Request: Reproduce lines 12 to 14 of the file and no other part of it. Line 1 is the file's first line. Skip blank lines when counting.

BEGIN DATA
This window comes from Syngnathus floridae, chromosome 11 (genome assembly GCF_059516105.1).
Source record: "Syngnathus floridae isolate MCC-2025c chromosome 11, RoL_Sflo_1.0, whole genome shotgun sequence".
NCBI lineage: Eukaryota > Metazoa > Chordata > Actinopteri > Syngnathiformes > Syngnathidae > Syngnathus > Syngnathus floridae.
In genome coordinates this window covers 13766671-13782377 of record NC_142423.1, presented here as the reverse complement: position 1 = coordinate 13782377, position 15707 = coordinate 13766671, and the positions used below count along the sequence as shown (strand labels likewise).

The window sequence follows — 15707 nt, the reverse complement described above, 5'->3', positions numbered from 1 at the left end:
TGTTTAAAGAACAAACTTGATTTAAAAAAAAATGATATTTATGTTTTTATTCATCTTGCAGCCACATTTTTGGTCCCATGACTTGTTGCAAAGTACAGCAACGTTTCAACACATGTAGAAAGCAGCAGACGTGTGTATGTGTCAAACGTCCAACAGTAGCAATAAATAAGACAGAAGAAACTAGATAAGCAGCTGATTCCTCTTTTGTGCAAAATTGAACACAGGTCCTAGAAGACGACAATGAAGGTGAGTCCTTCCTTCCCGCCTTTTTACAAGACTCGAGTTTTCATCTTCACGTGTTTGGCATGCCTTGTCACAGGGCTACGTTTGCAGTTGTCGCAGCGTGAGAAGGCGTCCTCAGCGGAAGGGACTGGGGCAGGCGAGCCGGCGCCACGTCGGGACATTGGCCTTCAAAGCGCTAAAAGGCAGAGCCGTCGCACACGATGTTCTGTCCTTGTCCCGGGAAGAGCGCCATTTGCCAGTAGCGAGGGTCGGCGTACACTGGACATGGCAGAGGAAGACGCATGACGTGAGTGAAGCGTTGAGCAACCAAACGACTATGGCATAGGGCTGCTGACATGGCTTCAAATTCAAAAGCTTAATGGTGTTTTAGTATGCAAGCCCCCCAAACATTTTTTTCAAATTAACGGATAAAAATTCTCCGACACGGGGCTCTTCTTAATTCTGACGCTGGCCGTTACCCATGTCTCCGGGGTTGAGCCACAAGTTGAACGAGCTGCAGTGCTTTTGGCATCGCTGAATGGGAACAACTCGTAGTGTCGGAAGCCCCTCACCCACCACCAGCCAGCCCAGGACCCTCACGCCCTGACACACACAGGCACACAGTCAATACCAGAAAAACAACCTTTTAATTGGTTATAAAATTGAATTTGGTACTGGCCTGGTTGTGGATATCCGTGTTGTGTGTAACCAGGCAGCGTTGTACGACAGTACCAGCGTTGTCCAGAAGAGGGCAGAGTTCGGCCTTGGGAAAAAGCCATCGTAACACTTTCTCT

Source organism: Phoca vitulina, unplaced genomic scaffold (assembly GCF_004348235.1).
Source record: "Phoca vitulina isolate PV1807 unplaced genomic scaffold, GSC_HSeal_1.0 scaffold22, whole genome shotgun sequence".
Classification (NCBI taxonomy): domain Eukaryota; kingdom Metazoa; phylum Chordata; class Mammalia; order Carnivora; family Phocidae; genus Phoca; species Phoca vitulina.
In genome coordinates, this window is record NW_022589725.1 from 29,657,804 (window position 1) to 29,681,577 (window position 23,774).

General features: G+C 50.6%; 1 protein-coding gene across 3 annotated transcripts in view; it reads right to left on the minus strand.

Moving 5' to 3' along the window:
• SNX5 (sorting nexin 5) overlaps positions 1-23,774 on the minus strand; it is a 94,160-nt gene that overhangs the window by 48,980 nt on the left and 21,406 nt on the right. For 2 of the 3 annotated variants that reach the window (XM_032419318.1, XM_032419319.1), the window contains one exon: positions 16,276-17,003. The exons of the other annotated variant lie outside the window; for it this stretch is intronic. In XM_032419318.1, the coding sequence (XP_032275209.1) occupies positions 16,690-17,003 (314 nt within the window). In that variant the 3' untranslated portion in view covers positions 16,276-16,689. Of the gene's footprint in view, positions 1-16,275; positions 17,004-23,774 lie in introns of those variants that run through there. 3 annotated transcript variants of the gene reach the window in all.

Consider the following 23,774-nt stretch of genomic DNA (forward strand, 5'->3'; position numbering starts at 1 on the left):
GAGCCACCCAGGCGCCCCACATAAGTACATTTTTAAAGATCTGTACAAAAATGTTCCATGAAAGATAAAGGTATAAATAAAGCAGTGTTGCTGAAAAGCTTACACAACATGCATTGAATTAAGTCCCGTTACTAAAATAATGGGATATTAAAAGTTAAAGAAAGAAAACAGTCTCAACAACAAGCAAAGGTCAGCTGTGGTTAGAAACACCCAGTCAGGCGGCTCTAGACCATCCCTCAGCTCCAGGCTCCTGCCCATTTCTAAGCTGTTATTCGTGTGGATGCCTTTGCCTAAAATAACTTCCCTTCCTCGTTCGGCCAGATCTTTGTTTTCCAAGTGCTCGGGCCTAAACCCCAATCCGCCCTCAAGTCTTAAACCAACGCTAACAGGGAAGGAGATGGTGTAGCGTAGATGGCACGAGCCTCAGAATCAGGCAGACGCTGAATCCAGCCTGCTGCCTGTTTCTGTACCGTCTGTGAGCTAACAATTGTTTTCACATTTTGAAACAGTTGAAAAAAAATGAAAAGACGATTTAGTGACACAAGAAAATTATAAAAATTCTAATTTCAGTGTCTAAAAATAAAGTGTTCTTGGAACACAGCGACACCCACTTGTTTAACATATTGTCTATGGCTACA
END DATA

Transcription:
Moving 5' to 3' along the window:
• SNX5 (sorting nexin 5) overlaps positions 1-23,774 on the minus strand; it is a 94,160-nt gene that overhangs the window by 48,980 nt on the left and 21,406 nt on the right. For 2 of the 3 annotated variants that reach the window (XM_032419318.1, XM_032419319.1), the window contains one exon: positions 16,276-17,003. The exons of the other annotated variant lie outside the window; for it this stretch is intronic. In XM_032419318.1, the coding sequence (XP_032275209.1) occupies positions 16,690-17,003 (314 nt within the window). In that variant the 3' untranslated portion in view covers positions 16,276-16,689. Of the gene's footprint in view, positions 1-16,275; positions 17,004-23,774 lie in introns of those variants that run through there. 3 annotated transcript variants of the gene reach the window in all.

Consider the following 23,774-nt stretch of genomic DNA (forward strand, 5'->3'; position numbering starts at 1 on the left):